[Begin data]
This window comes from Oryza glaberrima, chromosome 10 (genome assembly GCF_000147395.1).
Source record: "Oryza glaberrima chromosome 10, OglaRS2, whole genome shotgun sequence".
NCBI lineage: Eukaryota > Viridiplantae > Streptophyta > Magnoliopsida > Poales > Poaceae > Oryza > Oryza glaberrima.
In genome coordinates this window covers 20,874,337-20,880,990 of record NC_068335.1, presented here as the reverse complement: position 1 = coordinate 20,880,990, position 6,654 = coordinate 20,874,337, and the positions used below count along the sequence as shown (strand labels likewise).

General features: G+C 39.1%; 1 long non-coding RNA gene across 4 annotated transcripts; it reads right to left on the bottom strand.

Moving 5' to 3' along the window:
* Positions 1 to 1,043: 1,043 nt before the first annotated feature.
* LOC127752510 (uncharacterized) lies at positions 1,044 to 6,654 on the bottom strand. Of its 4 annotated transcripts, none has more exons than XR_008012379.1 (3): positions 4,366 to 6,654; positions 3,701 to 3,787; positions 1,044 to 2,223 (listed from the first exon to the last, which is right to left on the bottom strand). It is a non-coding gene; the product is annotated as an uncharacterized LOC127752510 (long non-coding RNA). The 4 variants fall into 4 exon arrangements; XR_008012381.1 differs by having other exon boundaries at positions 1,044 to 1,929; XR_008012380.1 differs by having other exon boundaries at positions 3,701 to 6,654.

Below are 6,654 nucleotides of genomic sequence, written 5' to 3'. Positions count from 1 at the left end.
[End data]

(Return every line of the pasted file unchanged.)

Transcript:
This window comes from Oryza glaberrima, chromosome 10 (genome assembly GCF_000147395.1).
Source record: "Oryza glaberrima chromosome 10, OglaRS2, whole genome shotgun sequence".
NCBI lineage: Eukaryota > Viridiplantae > Streptophyta > Magnoliopsida > Poales > Poaceae > Oryza > Oryza glaberrima.
In genome coordinates this window covers 20,874,337-20,880,990 of record NC_068335.1, presented here as the reverse complement: position 1 = coordinate 20,880,990, position 6,654 = coordinate 20,874,337, and the positions used below count along the sequence as shown (strand labels likewise).

General features: G+C 39.1%; 1 long non-coding RNA gene across 4 annotated transcripts; it reads right to left on the bottom strand.

Moving 5' to 3' along the window:
* Positions 1 to 1,043: 1,043 nt before the first annotated feature.
* LOC127752510 (uncharacterized) lies at positions 1,044 to 6,654 on the bottom strand. Of its 4 annotated transcripts, none has more exons than XR_008012379.1 (3): positions 4,366 to 6,654; positions 3,701 to 3,787; positions 1,044 to 2,223 (listed from the first exon to the last, which is right to left on the bottom strand). It is a non-coding gene; the product is annotated as an uncharacterized LOC127752510 (long non-coding RNA). The 4 variants fall into 4 exon arrangements; XR_008012381.1 differs by having other exon boundaries at positions 1,044 to 1,929; XR_008012380.1 differs by having other exon boundaries at positions 3,701 to 6,654.

Below are 6,654 nucleotides of genomic sequence, written 5' to 3'. Positions count from 1 at the left end.